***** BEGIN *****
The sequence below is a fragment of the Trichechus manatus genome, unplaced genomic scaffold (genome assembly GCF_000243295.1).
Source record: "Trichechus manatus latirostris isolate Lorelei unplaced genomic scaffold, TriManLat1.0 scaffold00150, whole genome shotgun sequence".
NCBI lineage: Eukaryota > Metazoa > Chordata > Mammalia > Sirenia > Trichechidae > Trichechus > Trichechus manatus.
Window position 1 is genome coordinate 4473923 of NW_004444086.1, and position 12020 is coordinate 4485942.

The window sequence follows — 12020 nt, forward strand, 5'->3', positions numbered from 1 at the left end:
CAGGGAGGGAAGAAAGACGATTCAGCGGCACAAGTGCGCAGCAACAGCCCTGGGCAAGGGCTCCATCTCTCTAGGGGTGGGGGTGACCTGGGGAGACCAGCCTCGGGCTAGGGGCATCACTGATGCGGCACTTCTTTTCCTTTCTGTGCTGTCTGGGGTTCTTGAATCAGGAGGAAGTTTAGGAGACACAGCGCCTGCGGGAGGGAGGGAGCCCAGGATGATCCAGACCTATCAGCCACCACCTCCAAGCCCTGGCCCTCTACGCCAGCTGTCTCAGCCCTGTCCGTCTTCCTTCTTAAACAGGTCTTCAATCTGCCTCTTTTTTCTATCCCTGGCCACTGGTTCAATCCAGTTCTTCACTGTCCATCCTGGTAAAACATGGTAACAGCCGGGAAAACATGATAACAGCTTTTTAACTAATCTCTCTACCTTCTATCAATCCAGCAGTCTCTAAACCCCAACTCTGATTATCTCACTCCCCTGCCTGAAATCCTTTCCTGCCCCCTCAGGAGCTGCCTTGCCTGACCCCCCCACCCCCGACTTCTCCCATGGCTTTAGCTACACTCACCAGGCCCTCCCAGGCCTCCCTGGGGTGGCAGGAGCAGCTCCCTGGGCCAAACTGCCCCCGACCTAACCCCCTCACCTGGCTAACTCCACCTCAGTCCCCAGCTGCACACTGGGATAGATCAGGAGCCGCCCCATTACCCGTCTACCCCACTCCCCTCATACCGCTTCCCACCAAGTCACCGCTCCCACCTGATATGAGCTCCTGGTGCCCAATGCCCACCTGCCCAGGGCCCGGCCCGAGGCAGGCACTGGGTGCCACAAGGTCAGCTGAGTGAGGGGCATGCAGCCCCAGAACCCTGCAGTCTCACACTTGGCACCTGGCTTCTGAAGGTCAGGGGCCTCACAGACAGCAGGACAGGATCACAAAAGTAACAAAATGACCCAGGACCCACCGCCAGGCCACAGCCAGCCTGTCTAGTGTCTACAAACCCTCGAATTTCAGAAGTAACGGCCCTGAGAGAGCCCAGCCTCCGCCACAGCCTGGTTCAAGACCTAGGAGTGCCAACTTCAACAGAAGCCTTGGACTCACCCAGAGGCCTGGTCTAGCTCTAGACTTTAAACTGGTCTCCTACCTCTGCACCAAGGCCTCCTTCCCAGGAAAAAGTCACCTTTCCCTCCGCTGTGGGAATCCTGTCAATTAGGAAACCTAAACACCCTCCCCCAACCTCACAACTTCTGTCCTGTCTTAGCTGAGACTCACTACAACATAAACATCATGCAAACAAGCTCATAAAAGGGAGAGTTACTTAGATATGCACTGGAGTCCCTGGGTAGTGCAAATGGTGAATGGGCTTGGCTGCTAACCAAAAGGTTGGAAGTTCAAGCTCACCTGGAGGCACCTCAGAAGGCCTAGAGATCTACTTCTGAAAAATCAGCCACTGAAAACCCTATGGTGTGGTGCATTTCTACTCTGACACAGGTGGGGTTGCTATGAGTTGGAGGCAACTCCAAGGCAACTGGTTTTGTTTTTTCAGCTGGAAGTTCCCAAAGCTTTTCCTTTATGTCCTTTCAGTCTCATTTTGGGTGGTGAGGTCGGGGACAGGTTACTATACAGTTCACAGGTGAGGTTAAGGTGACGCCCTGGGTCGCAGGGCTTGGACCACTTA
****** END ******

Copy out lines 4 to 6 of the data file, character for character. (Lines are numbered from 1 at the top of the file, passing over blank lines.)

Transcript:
Window position 1 is genome coordinate 4473923 of NW_004444086.1, and position 12020 is coordinate 4485942.

The window sequence follows — 12020 nt, forward strand, 5'->3', positions numbered from 1 at the left end:
CAGGGAGGGAAGAAAGACGATTCAGCGGCACAAGTGCGCAGCAACAGCCCTGGGCAAGGGCTCCATCTCTCTAGGGGTGGGGGTGACCTGGGGAGACCAGCCTCGGGCTAGGGGCATCACTGATGCGGCACTTCTTTTCCTTTCTGTGCTGTCTGGGGTTCTTGAATCAGGAGGAAGTTTAGGAGACACAGCGCCTGCGGGAGGGAGGGAGCCCAGGATGATCCAGACCTATCAGCCACCACCTCCAAGCCCTGGCCCTCTACGCCAGCTGTCTCAGCCCTGTCCGTCTTCCTTCTTAAACAGGTCTTCAATCTGCCTCTTTTTTCTATCCCTGGCCACTGGTTCAATCCAGTTCTTCACTGTCCATCCTGGTAAAACATGGTAACAGCCGGGAAAACATGATAACAGCTTTTTAACTAATCTCTCTACCTTCTATCAATCCAGCAGTCTCTAAACCCCAACTCTGATTATCTCACTCCCCTGCCTGAAATCCTTTCCTGCCCCCTCAGGAGCTGCCTTGCCTGACCCCCCCACCCCCGACTTCTCCCATGGCTTTAGCTACACTCACCAGGCCCTCCCAGGCCTCCCTGGGGTGGCAGGAGCAGCTCCCTGGGCCAAACTGCCCCCGACCTAACCCCCTCACCTGGCTAACTCCACCTCAGTCCCCAGCTGCACACTGGGATAGATCAGGAGCCGCCCCATTACCCGTCTACCCCACTCCCCTCATACCGCTTCCCACCAAGTCACCGCTCCCACCTGATATGAGCTCCTGGTGCCCAATGCCCACCTGCCCAGGGCCCGGCCCGAGGCAGGCACTGGGTGCCACAAGGTCAGCTGAGTGAGGGGCATGCAGCCCCAGAACCCTGCAGTCTCACACTTGGCACCTGGCTTCTGAAGGTCAGGGGCCTCACAGACAGCAGGACAGGATCACAAAAGTAACAAAATGACCCAGGACCCACCGCCAGGCCACAGCCAGCCTGTCTAGTGTCTACAAACCCTCGAATTTCAGAAGTAACGGCCCTGAGAGAGCCCAGCCTCCGCCACAGCCTGGTTCAAGACCTAGGAGTGCCAACTTCAACAGAAGCCTTGGACTCACCCAGAGGCCTGGTCTAGCTCTAGACTTTAAACTGGTCTCCTACCTCTGCACCAAGGCCTCCTTCCCAGGAAAAAGTCACCTTTCCCTCCGCTGTGGGAATCCTGTCAATTAGGAAACCTAAACACCCTCCCCCAACCTCACAACTTCTGTCCTGTCTTAGCTGAGACTCACTACAACATAAACATCATGCAAACAAGCTCATAAAAGGGAGAGTTACTTAGATATGCACTGGAGTCCCTGGGTAGTGCAAATGGTGAATGGGCTTGGCTGCTAACCAAAAGGTTGGAAGTTCAAGCTCACCTGGAGGCACCTCAGAAGGCCTAGAGATCTACTTCTGAAAAATCAGCCACTGAAAACCCTATGGTGTGGTGCATTTCTACTCTGACACAGGTGGGGTTGCTATGAGTTGGAGGCAACTCCAAGGCAACTGGTTTTGTTTTTTCAGCTGGAAGTTCCCAAAGCTTTTCCTTTATGTCCTTTCAGTCTCATTTTGGGTGGTGAGGTCGGGGACAGGTTACTATACAGTTCACAGGTGAGGTTAAGGTGACGCCCTGGGTCGCAGGGCTTGGACCACTTA